Poppy Shakespeare

Poppy Shakespeare is a 2006 novel about mental illness by Clare Allan. It tells the story of day patients at a mental health hospital. The central characters are Poppy Shakespeare, a new patient, and "N", a long-term patient. Poppy arrives at the hospital strongly asserting that she is sane and demanding to be released from the program. To gain legal aid she must first prove she is sick so that she can get "MAD money", a.k.a. state benefits. She is befriended by N, who helps her work the system.

Poppy Shakespeare
AuthorClare Allan
CountryUnited Kingdom
LanguageEnglish
Published3 April 2006
PublisherBloomsbury
ISBN978-0-7475-8046-1

HistoryEdit

Author Clare Allan spent 10 years in a mental health institution.

The book was adapted by Sarah Williams[1] and Cowboy Films to a 90-minute drama directed by Benjamin Ross and shown on Channel 4 on 31 March 2008 and starred Anna Maxwell Martin as N and Naomie Harris as Poppy.[2] The book was short-listed for the Guardian First Book Award 2006,[3] the Orange Award for New Writers 2007[4] and the BT Mind Book of the year 2007[5] and long-listed for the Orange Broadband Prize for Fiction 2007.[6]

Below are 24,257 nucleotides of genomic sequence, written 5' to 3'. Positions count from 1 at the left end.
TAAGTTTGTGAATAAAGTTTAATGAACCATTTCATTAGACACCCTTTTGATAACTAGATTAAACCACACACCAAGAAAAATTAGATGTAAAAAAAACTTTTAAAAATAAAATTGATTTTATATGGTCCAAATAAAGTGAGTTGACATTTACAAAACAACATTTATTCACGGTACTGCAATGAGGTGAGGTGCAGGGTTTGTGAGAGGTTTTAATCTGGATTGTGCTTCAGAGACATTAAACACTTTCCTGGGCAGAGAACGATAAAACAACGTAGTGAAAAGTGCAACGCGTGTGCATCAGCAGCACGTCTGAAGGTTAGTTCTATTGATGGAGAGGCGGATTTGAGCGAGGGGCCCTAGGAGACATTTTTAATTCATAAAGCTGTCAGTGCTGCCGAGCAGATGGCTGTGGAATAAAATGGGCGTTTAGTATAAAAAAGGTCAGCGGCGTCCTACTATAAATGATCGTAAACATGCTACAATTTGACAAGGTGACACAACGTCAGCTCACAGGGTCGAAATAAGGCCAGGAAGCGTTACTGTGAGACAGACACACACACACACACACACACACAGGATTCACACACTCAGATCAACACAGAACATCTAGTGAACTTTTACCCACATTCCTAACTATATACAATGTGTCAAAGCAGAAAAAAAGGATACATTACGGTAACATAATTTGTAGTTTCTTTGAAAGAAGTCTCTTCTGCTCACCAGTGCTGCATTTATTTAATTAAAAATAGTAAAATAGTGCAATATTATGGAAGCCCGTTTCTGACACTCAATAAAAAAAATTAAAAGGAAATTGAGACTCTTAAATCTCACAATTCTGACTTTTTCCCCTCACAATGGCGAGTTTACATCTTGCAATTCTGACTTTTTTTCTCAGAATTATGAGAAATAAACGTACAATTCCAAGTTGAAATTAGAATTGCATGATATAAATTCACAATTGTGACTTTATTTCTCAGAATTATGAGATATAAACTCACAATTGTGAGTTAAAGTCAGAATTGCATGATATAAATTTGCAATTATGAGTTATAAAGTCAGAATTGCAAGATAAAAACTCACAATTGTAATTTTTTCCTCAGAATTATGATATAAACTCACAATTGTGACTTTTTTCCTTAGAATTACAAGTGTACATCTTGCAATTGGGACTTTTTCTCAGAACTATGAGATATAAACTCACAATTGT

According to Michel Faber's review in The Guardian: "Poppy Shakespeare is a distinctive and powerful debut, full of brave experiments that generate unexpectedly fierce emotional heat. In a literary scene whose established stars milk tragedies such as the Holocaust or 9/11 for precious little reason beyond their own artistic vanity, Allan has given us something indigestibly, potently true."[7]

ReferencesEdit

  1. ^ Ross, Benjamin (March 31, 2008). "The beauty of Poppy Shakespeare". The Guardian. Retrieved August 6, 2012.
  2. ^ "Poppy Shakespeare". Channel 4. Retrieved 30 September 2015.
  3. ^ "First Book Award 2006 - Special Reports - guardian.co.uk Books". theguardian.com. Retrieved 30 September 2015.
  4. ^ "BAILEYS Women's Prize for Fiction » Orange Award for New Writers". womensprizeforfiction.co.uk. Retrieved 30 September 2015.
  5. ^ "Mind, the mental health charity - help for mental health problems". mind.org.uk. Retrieved 30 September 2015.
  6. ^ Orangeprize.kentlyons.com
  7. ^ Faber, Michel (April 1, 2006). "It's a MAD world". The Guardian.

External linksEdit